and faith, but it is improbable that any of them looked beyond the
Still "taking one game at a time", they awoke from the epic win
against France in the quarterfinals with a new awareness of their
own possibilities. Suddenly only two games separated them from the
least probable feat since the birth of soccer.
"After this, we sincerely believe that anything is possible. Yes,
even the gold medal." commented France's "executioner" Angelos
Charisteas, himself from Werder, the team coached by Rehhagel
for 14 years.
Otto Rehhagel - Defensive? Depends!
History was in the making as a more talented Czech Republic also
fell before a perfectly organized, fanatically combative and thoroughly
persistent Greek team. The same fate befell the Portuguese in the
finals - for the second time in three weeks. Euro 2004 was more
Rehhagel's than the Greek team's achievement.
The players he took charge of in 2001 were not world class and
every European coach or soccer writer knows that. The German took
over a group of technically solid, but unpredictable and professionally
inferior footballers, exploited their enormous patriotic zeal, gave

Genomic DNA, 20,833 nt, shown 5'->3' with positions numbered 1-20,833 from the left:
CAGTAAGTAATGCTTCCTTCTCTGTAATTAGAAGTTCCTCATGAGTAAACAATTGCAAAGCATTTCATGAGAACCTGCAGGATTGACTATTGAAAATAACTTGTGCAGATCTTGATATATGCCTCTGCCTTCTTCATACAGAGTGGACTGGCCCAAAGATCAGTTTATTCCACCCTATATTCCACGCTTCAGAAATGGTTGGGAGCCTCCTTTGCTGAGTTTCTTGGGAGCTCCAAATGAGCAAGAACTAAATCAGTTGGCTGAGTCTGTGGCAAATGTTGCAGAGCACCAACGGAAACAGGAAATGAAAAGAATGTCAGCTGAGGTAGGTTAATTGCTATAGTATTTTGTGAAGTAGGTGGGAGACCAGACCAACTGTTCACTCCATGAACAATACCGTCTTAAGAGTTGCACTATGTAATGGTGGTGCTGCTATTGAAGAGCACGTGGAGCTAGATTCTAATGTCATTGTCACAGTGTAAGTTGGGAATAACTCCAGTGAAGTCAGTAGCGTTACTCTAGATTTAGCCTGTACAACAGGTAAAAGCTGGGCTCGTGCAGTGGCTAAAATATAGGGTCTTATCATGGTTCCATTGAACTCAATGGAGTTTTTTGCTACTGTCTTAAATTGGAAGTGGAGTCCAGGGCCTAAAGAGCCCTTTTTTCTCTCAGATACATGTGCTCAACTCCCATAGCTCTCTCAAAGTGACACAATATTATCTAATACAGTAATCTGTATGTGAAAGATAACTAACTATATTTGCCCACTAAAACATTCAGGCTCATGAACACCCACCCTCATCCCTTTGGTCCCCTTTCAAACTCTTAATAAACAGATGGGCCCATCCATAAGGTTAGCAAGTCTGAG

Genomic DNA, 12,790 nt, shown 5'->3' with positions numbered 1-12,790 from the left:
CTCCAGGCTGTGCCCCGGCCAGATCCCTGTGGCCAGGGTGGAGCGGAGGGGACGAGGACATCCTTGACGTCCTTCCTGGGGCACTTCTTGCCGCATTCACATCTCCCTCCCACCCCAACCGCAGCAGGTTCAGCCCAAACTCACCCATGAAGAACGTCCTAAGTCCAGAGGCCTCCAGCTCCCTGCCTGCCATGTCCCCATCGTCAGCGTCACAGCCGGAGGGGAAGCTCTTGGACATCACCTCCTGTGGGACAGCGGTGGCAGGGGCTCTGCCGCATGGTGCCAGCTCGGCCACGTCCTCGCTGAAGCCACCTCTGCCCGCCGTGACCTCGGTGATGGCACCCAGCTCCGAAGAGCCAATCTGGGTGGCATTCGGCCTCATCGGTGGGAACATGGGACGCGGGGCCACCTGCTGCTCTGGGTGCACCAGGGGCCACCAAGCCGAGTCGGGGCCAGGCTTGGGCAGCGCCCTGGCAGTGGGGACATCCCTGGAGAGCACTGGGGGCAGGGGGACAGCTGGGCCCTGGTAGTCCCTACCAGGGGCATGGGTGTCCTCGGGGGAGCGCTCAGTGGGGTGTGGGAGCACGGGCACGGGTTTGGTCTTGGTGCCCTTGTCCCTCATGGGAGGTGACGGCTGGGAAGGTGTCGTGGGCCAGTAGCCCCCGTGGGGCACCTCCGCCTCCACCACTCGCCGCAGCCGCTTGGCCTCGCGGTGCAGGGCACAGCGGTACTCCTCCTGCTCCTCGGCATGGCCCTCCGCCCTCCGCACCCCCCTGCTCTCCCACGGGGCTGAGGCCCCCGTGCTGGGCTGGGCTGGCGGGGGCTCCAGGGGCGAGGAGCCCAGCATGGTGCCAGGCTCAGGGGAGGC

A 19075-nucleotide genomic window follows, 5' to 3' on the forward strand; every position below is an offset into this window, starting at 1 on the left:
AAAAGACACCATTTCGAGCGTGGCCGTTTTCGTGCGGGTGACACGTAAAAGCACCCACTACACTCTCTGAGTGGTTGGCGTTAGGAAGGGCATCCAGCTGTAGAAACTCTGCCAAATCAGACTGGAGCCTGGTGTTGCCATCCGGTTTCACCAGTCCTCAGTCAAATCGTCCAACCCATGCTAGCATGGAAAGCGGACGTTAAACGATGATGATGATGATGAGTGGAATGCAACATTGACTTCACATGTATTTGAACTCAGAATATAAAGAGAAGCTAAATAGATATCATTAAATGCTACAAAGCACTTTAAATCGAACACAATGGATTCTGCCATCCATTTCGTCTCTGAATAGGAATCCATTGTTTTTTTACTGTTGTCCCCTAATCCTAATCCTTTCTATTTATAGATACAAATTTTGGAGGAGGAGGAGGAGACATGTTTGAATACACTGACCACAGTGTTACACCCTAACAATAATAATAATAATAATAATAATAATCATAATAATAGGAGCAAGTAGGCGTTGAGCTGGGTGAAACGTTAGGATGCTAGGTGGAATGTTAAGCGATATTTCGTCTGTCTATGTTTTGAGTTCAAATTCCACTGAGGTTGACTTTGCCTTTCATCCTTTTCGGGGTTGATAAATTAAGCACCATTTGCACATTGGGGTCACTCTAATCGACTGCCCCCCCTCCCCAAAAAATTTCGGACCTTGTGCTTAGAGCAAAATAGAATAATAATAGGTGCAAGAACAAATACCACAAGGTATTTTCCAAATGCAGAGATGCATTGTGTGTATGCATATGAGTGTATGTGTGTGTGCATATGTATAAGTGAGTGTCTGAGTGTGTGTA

them a quasi-military training and prepared them for the conquest
of what amounts to a footballing Troy.
And what a coincidence, it happened in the same year in which the
eponymous Hollywood blockbuster conquered theaters around the world,
and in which the Olympic Games will be held in Greece. Rehhagel
is not a defensively minded coach, although his Greece gave the
term "stonewalling" a new, darker meaning. He simply chose the style
best suited to his personnel.
"No one should forget that a coach adapts the tactics to the characteristics
of the available players," said the German to the critics accusing
him of an ultra-defensive style.
Still, his Werder was for 14 season a synonym of spectacular attacking
play, but then again it was only logical with frontrunners like
Rudi Voller, Frank Neubarth, Karl-Heinz Riedle, Klaus Allofs, Wynton
Rufer or Marco Bode.
The cunning Rehhagel made Greece better than a sum of individual
elements and utterly deserved the joy of watching his disciples
overcome individually stronger sides like Portugal, Spain, France
and the Czechs.
Birth date: August 9th 1938
Coaching successes: 3 Bundesliga titles (1988 and 1993 with
Werder, 1998 with Kaiserslautern)
5 second places in Bundesliga (1983, 1985, 1986 and 1995 with Werder,
1996 with Bayern) 3 German Cups (1980 with Fortuna, 1991 and 1994
2 German Supercups (1993 and 1994 with Werder)
1 Cup Winners' Cup (1992 with Werder) 1 UEFA Cup (1996 with Bayern)
1 European Championship (2004 with Greece)